As an intimidated sophomore defensive end, I missed a lesson from an upper classman I wish I hadn’t.

I never liked Bob Klesath. Well, that’s not really true. I liked him I was just terrified by him. Bob was a senior. I was a sophomore. Bob played defensive end and tight end in football, a sport he got pushed into by the basketball coach and then realized he liked it quite a bit. Because of the pain.

See, Bob enjoyed inflicting it. He enjoyed intimidating people. On the football field he could do both without getting called for a foul. He could be mean and nasty and it was encouraged, even applauded. Not like the basketball court where everyone could see if you threw an elbow or poked an eye or snuck in a punch. I played the same positions Bob did in both sports and while I didn’t mind sticking my nose in there and thumping someone the damage and the pain inflicted weren’t the goal, they were part of the game. Bob didn’t care so much about the game; his goals were the other things. Through them he always kept me off balance. I could never figure out where I stood with him.

One minute he would be hammering on me and the next minute he’d grin and you knew, or thought you knew, he was really just kidding. I liked stability. I knew the rules and my personality said they should be followed. Again, within the rules plenty of banging could be had but I wanted to keep it clean. Bob enjoyed dirty. If he had to hold or trip or clip on offense in his mind that was okay. He was less about how things should be done and more about them just getting done, regardless of the rules. This ran counter to what I believed. I was about fair play and prevailing honestly, within the accepted rules of the game. Bob constantly had me guessing. Maybe that was part and parcel to his technique because Bob wasn’t really a very good football player.

Like I said, he was goaded into playing by the basketball coach, a guy who constantly drilled into his players that they be mentally and physically tough. Bob was easily 6’5” and 230. He was a big guy and yet he truly didn’t know how to block correctly. He was clumsy at times and perpetually, literally off balance on the football field. I, on the other hand at a swarthy 6’2” 160 (if I lied), had to use every technical tactic available to avoid being manhandled by the “Bobs” lining up on the other side of the line. To be fair he made the best of his abilities despite his limited experience and because of his size and tenacity he prevailed. He prevailed on a 3-6 team however. This says as much about our high school’s football program as it does about Bob.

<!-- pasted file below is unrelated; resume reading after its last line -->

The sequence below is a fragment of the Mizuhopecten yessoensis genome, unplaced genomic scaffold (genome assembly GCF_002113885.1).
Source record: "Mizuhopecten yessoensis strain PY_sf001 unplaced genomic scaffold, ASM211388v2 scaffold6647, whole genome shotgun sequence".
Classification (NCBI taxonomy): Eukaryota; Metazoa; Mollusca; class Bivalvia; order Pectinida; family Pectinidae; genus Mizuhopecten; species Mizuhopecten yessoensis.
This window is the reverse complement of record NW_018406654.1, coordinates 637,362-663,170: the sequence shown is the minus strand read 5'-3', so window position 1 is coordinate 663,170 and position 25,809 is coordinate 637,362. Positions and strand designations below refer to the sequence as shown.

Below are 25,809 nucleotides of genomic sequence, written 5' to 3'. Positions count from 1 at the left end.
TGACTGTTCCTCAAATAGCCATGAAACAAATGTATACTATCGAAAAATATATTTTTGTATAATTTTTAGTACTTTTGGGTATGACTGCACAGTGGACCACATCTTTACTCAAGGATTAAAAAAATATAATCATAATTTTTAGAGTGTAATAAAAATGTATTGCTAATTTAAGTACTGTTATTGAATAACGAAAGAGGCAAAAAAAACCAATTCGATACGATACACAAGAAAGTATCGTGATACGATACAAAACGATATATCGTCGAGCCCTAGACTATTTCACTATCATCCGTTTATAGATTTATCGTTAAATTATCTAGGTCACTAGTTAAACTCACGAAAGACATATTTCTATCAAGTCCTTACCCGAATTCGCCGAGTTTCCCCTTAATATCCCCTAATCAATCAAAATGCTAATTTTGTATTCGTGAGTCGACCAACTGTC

As a lowly sophomore, while I was good enough to travel with the varsity I rarely played except on special teams. I watched a lot from the sidelines and although I wasn’t good enough to play I knew that the guy at my position got beaten, sometimes badly and often. He was frequently out of position and looked faked out completely, never overpowered so much just out smarted or out-played. My bleeding heart felt badly for him even though he terrified me. Like the time I actually got into a blowout game on defense.

I ran onto the field late in the game with the other team on our 10 or 15 yard line. To this day I don’t know why they took Bob at 230 out in that situation and sent me at 160 dripping wet in. My recollection is poor although I know it didn’t really matter, the other team had us well in hand. What I do remember is running onto the field and Bob screaming at me through his mouth guard. I think he screamed, “You watch that guy!!!!” and pointed at the other team’s halfback. Well, I watched him alright. I watched the quarterback ride him into the gap just inside of me and while I waited for the play to develop and them to get to me he folded the ball into the halfback’s belly and he burst through the line within arm’s length and scored without hardly being touched.